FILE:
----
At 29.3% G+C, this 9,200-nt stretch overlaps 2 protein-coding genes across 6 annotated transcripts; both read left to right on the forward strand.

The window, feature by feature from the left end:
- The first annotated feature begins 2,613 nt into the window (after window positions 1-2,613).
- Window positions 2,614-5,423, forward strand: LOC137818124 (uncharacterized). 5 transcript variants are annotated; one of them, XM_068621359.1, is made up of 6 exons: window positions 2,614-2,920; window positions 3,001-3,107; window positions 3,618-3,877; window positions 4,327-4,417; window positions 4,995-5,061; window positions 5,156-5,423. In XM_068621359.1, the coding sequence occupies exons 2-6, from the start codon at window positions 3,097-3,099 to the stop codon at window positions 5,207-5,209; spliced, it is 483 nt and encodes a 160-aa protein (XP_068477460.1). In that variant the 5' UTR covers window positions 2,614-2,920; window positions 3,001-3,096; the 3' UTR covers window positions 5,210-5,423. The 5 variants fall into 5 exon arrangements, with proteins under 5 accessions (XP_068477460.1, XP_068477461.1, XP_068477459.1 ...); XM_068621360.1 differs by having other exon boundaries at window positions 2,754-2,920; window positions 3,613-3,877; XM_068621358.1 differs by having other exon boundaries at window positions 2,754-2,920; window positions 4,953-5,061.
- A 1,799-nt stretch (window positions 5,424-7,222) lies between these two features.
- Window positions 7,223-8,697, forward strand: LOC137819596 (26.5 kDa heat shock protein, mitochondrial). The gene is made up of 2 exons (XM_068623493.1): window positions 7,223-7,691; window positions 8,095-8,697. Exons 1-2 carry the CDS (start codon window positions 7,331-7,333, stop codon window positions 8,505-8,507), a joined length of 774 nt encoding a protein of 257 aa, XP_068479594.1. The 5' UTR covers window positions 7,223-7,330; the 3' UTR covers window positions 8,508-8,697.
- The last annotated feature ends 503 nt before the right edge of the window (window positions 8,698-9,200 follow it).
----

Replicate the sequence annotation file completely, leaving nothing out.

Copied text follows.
At 29.3% G+C, this 9,200-nt stretch overlaps 2 protein-coding genes across 6 annotated transcripts; both read left to right on the forward strand.

The window, feature by feature from the left end:
- The first annotated feature begins 2,613 nt into the window (after window positions 1-2,613).
- Window positions 2,614-5,423, forward strand: LOC137818124 (uncharacterized). 5 transcript variants are annotated; one of them, XM_068621359.1, is made up of 6 exons: window positions 2,614-2,920; window positions 3,001-3,107; window positions 3,618-3,877; window positions 4,327-4,417; window positions 4,995-5,061; window positions 5,156-5,423. In XM_068621359.1, the coding sequence occupies exons 2-6, from the start codon at window positions 3,097-3,099 to the stop codon at window positions 5,207-5,209; spliced, it is 483 nt and encodes a 160-aa protein (XP_068477460.1). In that variant the 5' UTR covers window positions 2,614-2,920; window positions 3,001-3,096; the 3' UTR covers window positions 5,210-5,423. The 5 variants fall into 5 exon arrangements, with proteins under 5 accessions (XP_068477460.1, XP_068477461.1, XP_068477459.1 ...); XM_068621360.1 differs by having other exon boundaries at window positions 2,754-2,920; window positions 3,613-3,877; XM_068621358.1 differs by having other exon boundaries at window positions 2,754-2,920; window positions 4,953-5,061.
- A 1,799-nt stretch (window positions 5,424-7,222) lies between these two features.
- Window positions 7,223-8,697, forward strand: LOC137819596 (26.5 kDa heat shock protein, mitochondrial). The gene is made up of 2 exons (XM_068623493.1): window positions 7,223-7,691; window positions 8,095-8,697. Exons 1-2 carry the CDS (start codon window positions 7,331-7,333, stop codon window positions 8,505-8,507), a joined length of 774 nt encoding a protein of 257 aa, XP_068479594.1. The 5' UTR covers window positions 7,223-7,330; the 3' UTR covers window positions 8,508-8,697.
- The last annotated feature ends 503 nt before the right edge of the window (window positions 8,698-9,200 follow it).